Amid speculation over today’s police intervention on Sue Gray’s inquiry into lockdown parties at Downing Street, attention has turned to the need to delay the report’s publication while HR policies are upheld, an employment lawyer has suggested.
HR director and employment lawyer at Spencer West, Amanda Lennon, said the senior civil servant may not be able to publish her report in any detail if she intended to identify the staff involved. Internal procedures would have to be completed first.
She told the PA news agency: “Fair investigations, and as appropriate follow up disciplinary action, in line with the relevant civil service HR policy, will have to have been carried out before it’s fair for conclusions to be reached in each case, from an employment law and HR perspective.
“If an employee is dissatisfied with the outcome of the investigation and/or any ensuing disciplinary process they have the right to appeal. This must be considered and concluded before the report is published unless the matter is couched in such a way that no particulars that could identify the individual are given.
“Otherwise the employee could claim that the process is procedurally and substantively unfair and a breach of their right to privacy.”
Unions and civil service HR leaders would be focused on the “need to follow a fair and thorough process with each individual, including concluding any appeal process against the decision”, she said, warning: “This could take weeks if not months.”
Lennon added that the only way she could see the report being published before concluding the HR process was to remove mention of any particular cases/individuals, and include some vague wording along the lines of “the civil servants involved are currently subject to an ongoing investigation, and disciplinary action may be taken where appropriate”.
She said those individuals’ reputations and employment positions could be seriously undermined, especially if their investigations had not been concluded and their privacy would be breached with their names becoming a matter of public record.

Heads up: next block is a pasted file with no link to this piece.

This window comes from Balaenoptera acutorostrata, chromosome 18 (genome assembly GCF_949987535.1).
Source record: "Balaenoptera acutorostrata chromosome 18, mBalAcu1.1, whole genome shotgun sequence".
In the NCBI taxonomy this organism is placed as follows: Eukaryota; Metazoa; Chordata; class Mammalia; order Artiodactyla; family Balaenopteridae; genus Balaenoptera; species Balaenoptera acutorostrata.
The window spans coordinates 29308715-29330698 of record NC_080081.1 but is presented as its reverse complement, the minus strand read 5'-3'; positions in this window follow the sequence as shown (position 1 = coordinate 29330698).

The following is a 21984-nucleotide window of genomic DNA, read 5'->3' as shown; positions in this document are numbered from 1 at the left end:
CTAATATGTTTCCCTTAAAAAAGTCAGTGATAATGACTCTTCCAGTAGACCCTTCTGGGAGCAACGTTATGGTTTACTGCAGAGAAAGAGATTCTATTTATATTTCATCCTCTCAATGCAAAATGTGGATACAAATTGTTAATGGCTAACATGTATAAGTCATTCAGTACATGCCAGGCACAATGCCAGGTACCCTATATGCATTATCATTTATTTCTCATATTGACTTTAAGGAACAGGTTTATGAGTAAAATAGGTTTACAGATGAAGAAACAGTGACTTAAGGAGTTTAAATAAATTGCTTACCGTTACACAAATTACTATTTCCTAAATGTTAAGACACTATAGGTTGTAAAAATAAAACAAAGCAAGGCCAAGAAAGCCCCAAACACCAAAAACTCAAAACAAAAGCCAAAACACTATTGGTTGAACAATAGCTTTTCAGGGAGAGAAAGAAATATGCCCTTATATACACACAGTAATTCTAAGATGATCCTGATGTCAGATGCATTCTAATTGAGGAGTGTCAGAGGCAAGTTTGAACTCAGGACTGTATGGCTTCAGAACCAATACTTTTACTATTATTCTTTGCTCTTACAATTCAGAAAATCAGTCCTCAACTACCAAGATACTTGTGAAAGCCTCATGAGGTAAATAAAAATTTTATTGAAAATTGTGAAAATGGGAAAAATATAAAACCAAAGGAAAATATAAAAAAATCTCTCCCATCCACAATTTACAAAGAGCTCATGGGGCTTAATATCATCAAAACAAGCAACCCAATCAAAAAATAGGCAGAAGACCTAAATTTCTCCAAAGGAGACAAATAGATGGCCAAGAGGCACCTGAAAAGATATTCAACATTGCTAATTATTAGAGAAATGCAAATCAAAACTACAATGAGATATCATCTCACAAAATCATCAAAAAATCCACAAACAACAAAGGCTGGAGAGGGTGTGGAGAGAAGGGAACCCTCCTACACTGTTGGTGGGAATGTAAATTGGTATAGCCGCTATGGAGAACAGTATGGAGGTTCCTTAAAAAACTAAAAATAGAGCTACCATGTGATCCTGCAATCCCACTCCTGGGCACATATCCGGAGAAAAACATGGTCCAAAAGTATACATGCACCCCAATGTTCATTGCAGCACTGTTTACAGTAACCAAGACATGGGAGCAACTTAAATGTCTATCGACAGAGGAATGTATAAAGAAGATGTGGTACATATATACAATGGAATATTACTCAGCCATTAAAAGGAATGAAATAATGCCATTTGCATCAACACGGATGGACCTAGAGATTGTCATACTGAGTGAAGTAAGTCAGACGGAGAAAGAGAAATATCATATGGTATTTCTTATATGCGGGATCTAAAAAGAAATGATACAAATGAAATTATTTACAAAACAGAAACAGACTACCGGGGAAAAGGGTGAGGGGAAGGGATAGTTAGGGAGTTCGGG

Lennon added that “the report should be delayed until the HR processes are all complete if names are to be included”.
A spokesman for the senior civil servants’ FDA union, said: “It would be the FDA’s expectation that, as is normal practice when the results of investigations are made public, no officials below the level of the senior civil service would be individually identified.
“Additionally, we would expect that anyone who is named would be given prior notice of what the report says about them.
“As those involved may also face further action by the police, it is important not to in any way prejudice the ongoing investigation by the Metropolitan Police.”
Acas states that employers ‘need not await the outcome of the criminal prosecution before taking fair and reasonable action’ – Raoul Parekh, GQ|Littler
The Metropolitan Police has stated it has asked senior civil servant Sue Gray to make “minimal reference” to events investigated by the force in her report. The force said it had not asked for “any limitations on other events in the report, or for the report to be delayed”.
Raoul Parekh, partner at GQ|Littler, pointed to the lessons of the inquiry for HR elsewhere. He said: “Sue Gray’s report into workplace misconduct has much higher stakes than most disciplinary investigations, but there are some parallels for employers.
“In particular, police investigations often overlap with employers’ investigations. This can leave employers with a difficult choice, as criminal processes can take years to complete, but an employer who suspects their employee of criminal conduct in the workplace will not want to let the issue lie.
“Luckily, the Acas Guide to Discipline and Grievances at Work provides some help for employers, as it states that employers ‘need not await the outcome of the criminal prosecution before taking fair and reasonable action’. The guide also says that employers can still take action where criminal charges lead to employees refusing to co-operate with investigations.”
Overlapping with police
Parekh continued: “None of this exactly applies to Sue Gray’s report, since most employers don’t face daily calls from politicians and the media to publish their findings in full. But employers who find themselves overlapping with police matters shouldn’t be persuaded to simply step back: they can still take action where required.”
Jenny Marley, an associate in the employment team at Ashfords, agreed that it was inevitable the report would be delayed in the circumstances. She said: “There are complexities around disclosing personal data which has to be dealt with in compliance with the UK General Data Protection Regulation and the Data Protection Act 2018, as well as any internal HR policies that apply. The potential for criminal charges adds another level of complexity as employees have additional protections in such circumstances.
“The fact the Metropolitan Police are carrying out an investigation into the same issue, is also having an impact. It is common in situations such as safeguarding or where there may be some other criminality, for the police to ask employers to suspend all other activities and enquiries into the issues so that there is no effect on their investigation.
“Although we understand the Met has not asked for the report to be held back, it is understood that they have requested for the parts of the reports which may prejudice their inquiries to be stripped out – this has inevitably resulted in delays as Sue Gray will want to ensure that her report is not diluted.”